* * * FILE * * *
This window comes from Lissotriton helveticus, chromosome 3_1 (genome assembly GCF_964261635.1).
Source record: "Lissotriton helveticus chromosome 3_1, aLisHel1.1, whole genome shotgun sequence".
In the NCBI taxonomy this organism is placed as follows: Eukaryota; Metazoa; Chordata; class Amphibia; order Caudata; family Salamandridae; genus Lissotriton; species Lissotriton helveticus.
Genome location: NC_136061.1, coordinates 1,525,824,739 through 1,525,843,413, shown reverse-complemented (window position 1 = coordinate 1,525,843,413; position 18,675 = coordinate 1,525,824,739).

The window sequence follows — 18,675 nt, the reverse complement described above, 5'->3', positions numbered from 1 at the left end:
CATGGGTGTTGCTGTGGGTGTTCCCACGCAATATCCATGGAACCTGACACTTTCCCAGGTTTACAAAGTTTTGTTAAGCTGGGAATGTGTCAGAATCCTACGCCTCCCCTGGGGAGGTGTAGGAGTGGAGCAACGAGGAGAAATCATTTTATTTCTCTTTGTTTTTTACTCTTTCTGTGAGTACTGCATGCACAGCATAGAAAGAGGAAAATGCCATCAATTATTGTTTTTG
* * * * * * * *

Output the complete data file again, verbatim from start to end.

This window comes from Lissotriton helveticus, chromosome 3_1 (genome assembly GCF_964261635.1).
Source record: "Lissotriton helveticus chromosome 3_1, aLisHel1.1, whole genome shotgun sequence".
In the NCBI taxonomy this organism is placed as follows: Eukaryota; Metazoa; Chordata; class Amphibia; order Caudata; family Salamandridae; genus Lissotriton; species Lissotriton helveticus.
Genome location: NC_136061.1, coordinates 1,525,824,739 through 1,525,843,413, shown reverse-complemented (window position 1 = coordinate 1,525,843,413; position 18,675 = coordinate 1,525,824,739).

The window sequence follows — 18,675 nt, the reverse complement described above, 5'->3', positions numbered from 1 at the left end:
CATGGGTGTTGCTGTGGGTGTTCCCACGCAATATCCATGGAACCTGACACTTTCCCAGGTTTACAAAGTTTTGTTAAGCTGGGAATGTGTCAGAATCCTACGCCTCCCCTGGGGAGGTGTAGGAGTGGAGCAACGAGGAGAAATCATTTTATTTCTCTTTGTTTTTTACTCTTTCTGTGAGTACTGCATGCACAGCATAGAAAGAGGAAAATGCCATCAATTATTGTTTTTG